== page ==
Inspiring Innovations for the Future of Transportation
By Russ Kuhn, MAML University Development Counselor
Grand Canyon University, Medford
The coach is in
Our means of transportation are constantly changing. To put things into perspective, a decade ago cabs were the most popular form of transportation and now ridesharing services like Lyft and Uber have taken over, generating 65% more rides than taxis in 2017.* As technology continues to advance, newer, more innovative methods of transportation have been brought to light and are currently being assessed. One exciting transportation innovation, which is currently in its testing phase, is an autonomous vehicle. You may have recently seen an autonomous or self-driving vehicle in your neighborhood as a growing number of cities have approved their pilot programs. While there are many questions that must be answered before autonomous vehicles are deemed safe for the average citizen, there is no doubt that their time is on the horizon. Another exciting transportation innovation is tunnel-based transit. Elon Musk turned heads with his latest venture, The Boring Company, and their proposal to build tunnel-based transit systems. Musk then turned heads once again when he unveiled test tunnels in Los Angeles, proving just how serious he was about this idea. While tunnel-based transit sounds great in theory, the rides through the LA tunnels were reported to be quite uncomfortable proving we still have a long way to go before Musk’s dreams become a reality. An additional mode of transportation, which is proving to be better in theory, is an electric scooter. Thanks to companies including Bird, Lime, Spin and Skip, e-scooters have taken up residency in many big cities. While pedestrians seem to flock to them, looking to embrace the latest trend, they’ve been involved in a number of lawsuits. The overarching claim of these lawsuits is that e-scooters are unsafe for riders, drivers and pedestrians. Not only do riders simply leave the e-scooters once they’re done using them, obstructing sidewalks and streets, but they can be seen zipping in and out of traffic with little regard to those around them. Additionally, helmets are not provided for the rider, resulting in yet another safety hazard. While these innovative modes of transportation are exciting, they all have their kinks. It will be interesting to see how they progress over time and, on the bright side, this just means we’re getting one step closer to living like The Jetsons in our flying cars. *Statistic only includes rides taken in New York.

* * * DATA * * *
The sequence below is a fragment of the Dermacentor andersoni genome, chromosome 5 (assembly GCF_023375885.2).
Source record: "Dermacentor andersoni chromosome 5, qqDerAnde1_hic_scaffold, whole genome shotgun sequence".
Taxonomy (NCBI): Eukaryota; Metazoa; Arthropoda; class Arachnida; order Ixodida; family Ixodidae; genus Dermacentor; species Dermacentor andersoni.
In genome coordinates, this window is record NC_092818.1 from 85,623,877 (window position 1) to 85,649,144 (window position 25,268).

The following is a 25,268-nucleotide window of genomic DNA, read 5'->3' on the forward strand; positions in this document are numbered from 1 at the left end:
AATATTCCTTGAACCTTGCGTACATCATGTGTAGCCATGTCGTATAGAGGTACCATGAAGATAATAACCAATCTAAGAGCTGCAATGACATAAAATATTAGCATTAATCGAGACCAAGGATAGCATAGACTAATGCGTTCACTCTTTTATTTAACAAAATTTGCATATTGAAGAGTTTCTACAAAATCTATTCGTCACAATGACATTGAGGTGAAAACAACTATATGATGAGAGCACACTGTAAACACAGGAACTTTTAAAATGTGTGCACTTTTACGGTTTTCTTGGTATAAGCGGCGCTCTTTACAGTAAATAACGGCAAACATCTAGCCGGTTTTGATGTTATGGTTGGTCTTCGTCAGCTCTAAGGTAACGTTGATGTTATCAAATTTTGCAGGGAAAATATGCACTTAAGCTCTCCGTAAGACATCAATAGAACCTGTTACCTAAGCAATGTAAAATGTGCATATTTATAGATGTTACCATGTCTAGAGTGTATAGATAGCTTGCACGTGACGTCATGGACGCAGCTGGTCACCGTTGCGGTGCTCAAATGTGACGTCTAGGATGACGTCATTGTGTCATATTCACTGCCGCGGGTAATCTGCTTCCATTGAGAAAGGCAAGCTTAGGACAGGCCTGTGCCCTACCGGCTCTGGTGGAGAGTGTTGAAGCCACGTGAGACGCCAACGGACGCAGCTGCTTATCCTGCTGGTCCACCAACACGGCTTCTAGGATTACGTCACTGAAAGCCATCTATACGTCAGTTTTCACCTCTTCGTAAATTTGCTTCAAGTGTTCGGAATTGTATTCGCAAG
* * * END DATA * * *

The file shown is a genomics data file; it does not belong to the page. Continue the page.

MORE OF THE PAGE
About the Author:
Russ Kuhn is a University Development Counselor at Grand Canyon University. Kuhn brings more than 30 years of global leadership experience to the Rogue Valley as the Medford-based UDC. He serves as the local face and brand ambassador to support GCU’s mission and help students start their educational journey.

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